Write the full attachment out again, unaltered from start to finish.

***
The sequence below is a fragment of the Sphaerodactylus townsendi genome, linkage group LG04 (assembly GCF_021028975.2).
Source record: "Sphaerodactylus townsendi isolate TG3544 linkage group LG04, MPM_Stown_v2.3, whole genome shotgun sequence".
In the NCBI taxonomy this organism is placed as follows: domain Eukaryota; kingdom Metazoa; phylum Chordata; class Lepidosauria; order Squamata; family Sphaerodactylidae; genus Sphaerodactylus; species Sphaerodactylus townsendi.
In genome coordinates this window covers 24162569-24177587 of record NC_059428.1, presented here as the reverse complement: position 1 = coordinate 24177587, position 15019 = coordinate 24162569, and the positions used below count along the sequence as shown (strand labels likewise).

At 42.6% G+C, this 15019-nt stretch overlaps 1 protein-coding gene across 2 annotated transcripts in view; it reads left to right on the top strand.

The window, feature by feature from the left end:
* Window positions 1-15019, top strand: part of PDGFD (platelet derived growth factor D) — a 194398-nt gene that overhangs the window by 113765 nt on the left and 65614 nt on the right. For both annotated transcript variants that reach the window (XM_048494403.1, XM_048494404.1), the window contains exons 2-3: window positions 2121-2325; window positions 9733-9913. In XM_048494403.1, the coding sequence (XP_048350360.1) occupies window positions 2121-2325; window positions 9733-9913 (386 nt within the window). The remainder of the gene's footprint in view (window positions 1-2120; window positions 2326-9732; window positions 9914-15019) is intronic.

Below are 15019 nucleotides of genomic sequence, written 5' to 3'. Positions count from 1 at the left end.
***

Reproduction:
The sequence below is a fragment of the Sphaerodactylus townsendi genome, linkage group LG04 (assembly GCF_021028975.2).
Source record: "Sphaerodactylus townsendi isolate TG3544 linkage group LG04, MPM_Stown_v2.3, whole genome shotgun sequence".
In the NCBI taxonomy this organism is placed as follows: domain Eukaryota; kingdom Metazoa; phylum Chordata; class Lepidosauria; order Squamata; family Sphaerodactylidae; genus Sphaerodactylus; species Sphaerodactylus townsendi.
In genome coordinates this window covers 24162569-24177587 of record NC_059428.1, presented here as the reverse complement: position 1 = coordinate 24177587, position 15019 = coordinate 24162569, and the positions used below count along the sequence as shown (strand labels likewise).

At 42.6% G+C, this 15019-nt stretch overlaps 1 protein-coding gene across 2 annotated transcripts in view; it reads left to right on the top strand.

The window, feature by feature from the left end:
* Window positions 1-15019, top strand: part of PDGFD (platelet derived growth factor D) — a 194398-nt gene that overhangs the window by 113765 nt on the left and 65614 nt on the right. For both annotated transcript variants that reach the window (XM_048494403.1, XM_048494404.1), the window contains exons 2-3: window positions 2121-2325; window positions 9733-9913. In XM_048494403.1, the coding sequence (XP_048350360.1) occupies window positions 2121-2325; window positions 9733-9913 (386 nt within the window). The remainder of the gene's footprint in view (window positions 1-2120; window positions 2326-9732; window positions 9914-15019) is intronic.

Below are 15019 nucleotides of genomic sequence, written 5' to 3'. Positions count from 1 at the left end.